i made a zillion sugar cookies and brought all the fixings for our kids to decorate them while we mums sipped mulled wine. everyone brought an extra dozen cookies for each other person, so at the end of the night each family left with 5 different kinds of cookies.
here's our friend Faye with her creations:
the whole night was a hit- a new tradition has begun!
Auntie Mar recently gave the boys the new Lego Star Wars dictionary. there's a scene in it that some fans ("AFOLs"- Adult Fans of Lego!) created including aliens with heads made of modelling clay. we have also seen other fans who create Star Wars Lego minifigs that don't actually exist in Lego products using polymer clay- here's an example.
Lee and Asa wanted to try. they are usually not big crafty guys (Lee said the other day "is this another one of your stupid Martha Stewart projects?" when I suggested leaf rubbings) so i was extremely happy to set it up for them.
They both spent an hour making heads and made them with such amazing detail. Asa especially, who is a very active guy to say the least, was completely immersed in the process. I think they call that FLOW. The alien guys were a total success and are all hanging out in Mos Eisley Cantina.
if your kids want to try it:
1- we used regular Sculpey but I would suggest getting some of the flexible Sculpey, as the finished heads are rather fragile. bake according to the package directions.
2- the kids formed the heads right on the bodies, and I carefully took them off so as not to squish the neck hole. if the neck hole is too big after baking, stick a little bit of modeling clay in the neck hole and it will stay on.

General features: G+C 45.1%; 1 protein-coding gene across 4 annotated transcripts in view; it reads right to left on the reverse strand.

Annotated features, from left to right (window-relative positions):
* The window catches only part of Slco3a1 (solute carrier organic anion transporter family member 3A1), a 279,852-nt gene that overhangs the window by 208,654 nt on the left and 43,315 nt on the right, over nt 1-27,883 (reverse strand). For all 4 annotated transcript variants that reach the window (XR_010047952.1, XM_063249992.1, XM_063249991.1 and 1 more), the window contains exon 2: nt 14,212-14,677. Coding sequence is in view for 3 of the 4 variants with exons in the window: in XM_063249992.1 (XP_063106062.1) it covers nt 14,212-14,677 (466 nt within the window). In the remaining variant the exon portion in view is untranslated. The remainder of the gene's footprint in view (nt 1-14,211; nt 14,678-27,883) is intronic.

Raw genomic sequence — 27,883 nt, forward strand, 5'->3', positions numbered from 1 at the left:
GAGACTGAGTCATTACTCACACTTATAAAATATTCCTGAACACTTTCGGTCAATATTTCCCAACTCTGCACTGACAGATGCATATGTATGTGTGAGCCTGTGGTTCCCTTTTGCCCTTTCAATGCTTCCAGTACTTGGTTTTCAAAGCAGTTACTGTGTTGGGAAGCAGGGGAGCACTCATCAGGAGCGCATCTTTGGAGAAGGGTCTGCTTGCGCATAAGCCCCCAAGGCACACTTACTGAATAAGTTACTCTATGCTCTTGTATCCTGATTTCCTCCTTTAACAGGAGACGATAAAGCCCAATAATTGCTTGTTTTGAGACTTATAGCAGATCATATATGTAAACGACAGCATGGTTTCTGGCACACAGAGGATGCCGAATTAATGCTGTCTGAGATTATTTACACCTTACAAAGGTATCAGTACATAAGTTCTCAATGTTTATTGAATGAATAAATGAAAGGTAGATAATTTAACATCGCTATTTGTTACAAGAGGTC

this guy is my favourite- Asa's "Crabby"- a mini (short legs) with "crab claws for a beard!"
are you starting to think about holiday gifts? here's an easy method to silkscreen on fabric.
make t-shirts for your whole family, or all your kid's friends (a special edition t-shirt makes a great party favour)
as you may know, Lee and I have made lots of t-shirts together for his 5YO t-shirt company. this is the latest design- aimed at members of our community. we'll sell them this year at our Christmas Boutique.
it is a great way to put kids' artwork on shirts- for the child or for anyone! here are some other designs Lee has drawn that we've turned into shirts:
to make your own silkscreen you will need:
- an embroidery hoop
- curtain sheer fabric (synthetic, not stretchy, fine gauge, thin enough to see through easily)
- Mod Podge - non-water soluble craft glue
- paintbrush, pencil
- your desired image
to print on fabric you will need:
- fabric ink (i use Speedball Opaque Fabric Ink)
- a stiff paint brush
- a plastic putty knife or something similar to press down ink
- your desired t-shirt, canvas bag, fabric, etc